“I just think probably the reason why those relationships didn’t work out is because it wasn’t the real thing for me, and you don’t really know you’ve got it until you’ve got it. I think you sort of accept that whatever you’ve got must be the real thing because you don’t have anything to look at to compare it to. This album is called How To Be a Person Like Other People (because) it’s sort of about rejoining the human race and my wife really showing me what everyone else has been enjoying all this time while I’ve been busy being a rock star and an artist. All the normal stuff. It’s difficult because my whole life I’ve never really had it.

“In lockdown one of the things everybody was missing was being around other people and the social aspects. I didn’t really suffer from that because I don’t really like being around people most of the time, I like being on my own writing, but the people who I want to be with are my wife and kid and maybe a few close friends but I don’t generally like being around other people. But then I saw how everybody else was really suffering from not being around other people it made me think I’m really missing something here, and that kind of made me sad.

“I wasn’t suffering as much as other people because it didn’t bother me that I wasn’t able to go out and socialise, and then I started thinking, ‘what am I missing?’ because there’s all this life going on that people feel ripped away from that I am not even mourning. It was certainly an eye-opener for me, anyway.”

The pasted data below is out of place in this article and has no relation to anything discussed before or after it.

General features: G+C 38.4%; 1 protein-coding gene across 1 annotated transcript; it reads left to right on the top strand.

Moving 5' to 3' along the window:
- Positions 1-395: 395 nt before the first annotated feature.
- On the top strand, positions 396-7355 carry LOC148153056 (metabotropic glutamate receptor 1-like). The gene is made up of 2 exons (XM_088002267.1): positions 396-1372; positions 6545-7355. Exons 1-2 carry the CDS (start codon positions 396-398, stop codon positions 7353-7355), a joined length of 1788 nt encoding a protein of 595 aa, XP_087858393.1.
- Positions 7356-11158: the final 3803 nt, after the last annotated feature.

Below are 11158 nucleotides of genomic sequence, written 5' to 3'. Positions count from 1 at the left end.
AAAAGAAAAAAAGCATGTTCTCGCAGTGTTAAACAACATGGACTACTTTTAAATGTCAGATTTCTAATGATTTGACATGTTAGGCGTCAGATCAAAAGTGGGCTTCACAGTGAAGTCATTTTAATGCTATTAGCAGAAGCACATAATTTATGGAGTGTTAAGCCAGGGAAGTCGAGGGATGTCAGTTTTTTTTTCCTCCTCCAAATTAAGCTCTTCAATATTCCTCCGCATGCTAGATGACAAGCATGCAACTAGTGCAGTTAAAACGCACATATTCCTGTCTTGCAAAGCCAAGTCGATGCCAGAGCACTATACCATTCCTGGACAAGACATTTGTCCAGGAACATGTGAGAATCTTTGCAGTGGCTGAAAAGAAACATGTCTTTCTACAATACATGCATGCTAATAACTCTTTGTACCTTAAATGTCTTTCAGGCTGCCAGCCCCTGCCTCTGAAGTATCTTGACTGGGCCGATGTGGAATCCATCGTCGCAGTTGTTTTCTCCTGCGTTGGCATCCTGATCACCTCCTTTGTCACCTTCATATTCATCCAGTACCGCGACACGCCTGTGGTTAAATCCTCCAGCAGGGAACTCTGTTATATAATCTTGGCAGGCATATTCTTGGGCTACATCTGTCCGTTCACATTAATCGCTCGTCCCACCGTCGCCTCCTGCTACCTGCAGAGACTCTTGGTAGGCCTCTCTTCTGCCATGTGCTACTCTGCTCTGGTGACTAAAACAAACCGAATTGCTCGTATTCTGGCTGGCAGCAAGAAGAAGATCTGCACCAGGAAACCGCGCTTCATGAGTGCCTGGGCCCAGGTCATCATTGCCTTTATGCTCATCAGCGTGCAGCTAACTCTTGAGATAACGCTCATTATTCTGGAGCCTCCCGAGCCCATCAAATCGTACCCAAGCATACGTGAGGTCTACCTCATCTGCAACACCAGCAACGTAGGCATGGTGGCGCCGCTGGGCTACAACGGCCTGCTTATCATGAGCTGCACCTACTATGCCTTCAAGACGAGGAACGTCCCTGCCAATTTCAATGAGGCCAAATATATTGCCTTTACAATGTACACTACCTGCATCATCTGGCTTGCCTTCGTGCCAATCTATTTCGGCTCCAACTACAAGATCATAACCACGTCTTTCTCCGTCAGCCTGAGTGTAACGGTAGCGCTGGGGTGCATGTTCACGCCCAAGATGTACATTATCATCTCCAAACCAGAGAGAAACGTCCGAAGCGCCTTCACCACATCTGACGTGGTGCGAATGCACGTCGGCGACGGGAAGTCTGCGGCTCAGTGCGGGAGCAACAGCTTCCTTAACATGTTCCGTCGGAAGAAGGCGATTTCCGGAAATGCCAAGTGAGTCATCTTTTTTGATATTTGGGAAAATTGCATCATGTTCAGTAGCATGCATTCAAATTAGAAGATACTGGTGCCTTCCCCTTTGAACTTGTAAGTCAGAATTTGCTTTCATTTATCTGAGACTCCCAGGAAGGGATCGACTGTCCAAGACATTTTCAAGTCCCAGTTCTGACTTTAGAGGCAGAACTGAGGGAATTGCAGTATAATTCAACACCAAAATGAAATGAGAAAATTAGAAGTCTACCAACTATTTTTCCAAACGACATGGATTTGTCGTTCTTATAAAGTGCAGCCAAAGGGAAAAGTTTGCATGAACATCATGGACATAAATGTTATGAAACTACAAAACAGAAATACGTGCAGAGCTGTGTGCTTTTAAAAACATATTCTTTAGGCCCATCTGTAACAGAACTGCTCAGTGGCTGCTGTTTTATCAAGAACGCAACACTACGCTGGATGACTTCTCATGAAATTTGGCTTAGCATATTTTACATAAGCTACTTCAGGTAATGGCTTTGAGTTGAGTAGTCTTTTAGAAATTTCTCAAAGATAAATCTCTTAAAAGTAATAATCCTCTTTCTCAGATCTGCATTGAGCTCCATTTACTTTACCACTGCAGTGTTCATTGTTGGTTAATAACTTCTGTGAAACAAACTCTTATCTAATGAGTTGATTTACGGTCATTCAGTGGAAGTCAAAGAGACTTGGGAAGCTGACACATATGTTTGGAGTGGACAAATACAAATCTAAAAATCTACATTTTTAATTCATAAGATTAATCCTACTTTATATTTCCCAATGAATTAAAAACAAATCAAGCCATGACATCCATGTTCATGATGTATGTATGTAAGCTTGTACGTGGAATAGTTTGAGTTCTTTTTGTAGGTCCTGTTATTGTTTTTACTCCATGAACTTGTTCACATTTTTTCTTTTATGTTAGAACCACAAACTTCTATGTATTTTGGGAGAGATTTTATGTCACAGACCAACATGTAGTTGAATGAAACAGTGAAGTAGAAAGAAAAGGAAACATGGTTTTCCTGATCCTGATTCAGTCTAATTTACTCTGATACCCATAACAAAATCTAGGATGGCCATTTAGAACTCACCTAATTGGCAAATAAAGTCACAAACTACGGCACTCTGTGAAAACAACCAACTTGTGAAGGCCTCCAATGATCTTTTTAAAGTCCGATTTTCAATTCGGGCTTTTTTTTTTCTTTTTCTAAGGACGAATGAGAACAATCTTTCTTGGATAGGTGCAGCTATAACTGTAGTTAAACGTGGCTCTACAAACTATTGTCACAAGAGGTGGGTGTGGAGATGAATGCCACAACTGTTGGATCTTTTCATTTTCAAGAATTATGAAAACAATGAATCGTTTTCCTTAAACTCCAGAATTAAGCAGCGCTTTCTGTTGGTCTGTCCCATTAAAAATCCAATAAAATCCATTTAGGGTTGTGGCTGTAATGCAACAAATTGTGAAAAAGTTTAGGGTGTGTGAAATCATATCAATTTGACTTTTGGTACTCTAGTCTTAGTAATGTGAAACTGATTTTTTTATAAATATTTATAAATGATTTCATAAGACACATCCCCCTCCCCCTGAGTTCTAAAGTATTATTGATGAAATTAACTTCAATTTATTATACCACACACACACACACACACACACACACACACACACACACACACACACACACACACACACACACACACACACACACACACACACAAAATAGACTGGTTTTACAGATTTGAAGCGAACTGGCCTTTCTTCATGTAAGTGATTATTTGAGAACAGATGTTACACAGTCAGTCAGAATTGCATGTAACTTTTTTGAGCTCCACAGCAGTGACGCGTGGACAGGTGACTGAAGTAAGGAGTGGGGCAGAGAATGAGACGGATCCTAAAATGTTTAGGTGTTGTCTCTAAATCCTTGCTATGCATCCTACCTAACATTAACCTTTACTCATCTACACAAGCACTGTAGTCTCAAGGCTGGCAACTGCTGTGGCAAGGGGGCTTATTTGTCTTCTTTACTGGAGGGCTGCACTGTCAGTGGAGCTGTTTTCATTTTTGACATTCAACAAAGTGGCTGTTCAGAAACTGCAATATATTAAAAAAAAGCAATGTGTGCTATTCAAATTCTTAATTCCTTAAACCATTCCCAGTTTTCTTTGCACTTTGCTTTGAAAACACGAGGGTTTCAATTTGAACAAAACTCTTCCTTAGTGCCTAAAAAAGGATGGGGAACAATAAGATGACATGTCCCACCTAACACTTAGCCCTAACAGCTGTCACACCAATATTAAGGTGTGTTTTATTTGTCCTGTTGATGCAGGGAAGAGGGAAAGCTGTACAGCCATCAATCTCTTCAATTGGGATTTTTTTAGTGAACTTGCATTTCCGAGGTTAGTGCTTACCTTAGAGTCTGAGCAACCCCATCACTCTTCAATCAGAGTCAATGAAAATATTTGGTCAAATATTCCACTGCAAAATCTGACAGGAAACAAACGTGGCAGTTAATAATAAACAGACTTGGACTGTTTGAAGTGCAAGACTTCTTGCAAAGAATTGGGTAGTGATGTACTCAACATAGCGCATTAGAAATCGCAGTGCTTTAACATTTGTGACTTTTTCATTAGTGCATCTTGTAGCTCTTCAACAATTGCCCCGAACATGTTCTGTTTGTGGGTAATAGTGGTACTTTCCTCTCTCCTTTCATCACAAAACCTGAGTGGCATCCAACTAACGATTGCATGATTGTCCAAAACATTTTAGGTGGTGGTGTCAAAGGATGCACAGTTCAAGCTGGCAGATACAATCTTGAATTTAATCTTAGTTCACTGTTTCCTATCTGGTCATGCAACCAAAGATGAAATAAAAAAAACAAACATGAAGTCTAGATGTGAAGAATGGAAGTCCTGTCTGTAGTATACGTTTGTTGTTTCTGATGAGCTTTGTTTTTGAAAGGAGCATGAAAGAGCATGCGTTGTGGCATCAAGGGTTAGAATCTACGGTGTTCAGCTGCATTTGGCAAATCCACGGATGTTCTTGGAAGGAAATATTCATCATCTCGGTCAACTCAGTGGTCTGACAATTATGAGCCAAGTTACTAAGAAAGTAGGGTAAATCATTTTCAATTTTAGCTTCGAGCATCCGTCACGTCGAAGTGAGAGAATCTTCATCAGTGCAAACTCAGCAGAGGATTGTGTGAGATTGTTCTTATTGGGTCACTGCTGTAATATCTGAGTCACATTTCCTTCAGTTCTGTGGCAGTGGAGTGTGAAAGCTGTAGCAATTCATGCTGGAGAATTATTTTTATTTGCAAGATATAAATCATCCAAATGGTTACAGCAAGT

The album’s title derives from the film The Joker. “(In the script), it says that Arthur watches a quiz show and he’s watching the guests and how people are, he’s watching how to be a person like other people, and I thought ‘yeah, that’s what you do when you’re a bit of an oddball and an outsider, when you don’t feel included, you observe, and you’re trying to figure out what’s different to how you do it’. My wife is a person like other people so I just asked her. She brings something every day with that stuff, drip by drip I’m gradually learning. Having a toddler, that really helps you get with the programme as well. If I start playing my guitar she’s going, ‘No daddy, shut up, put it down’.”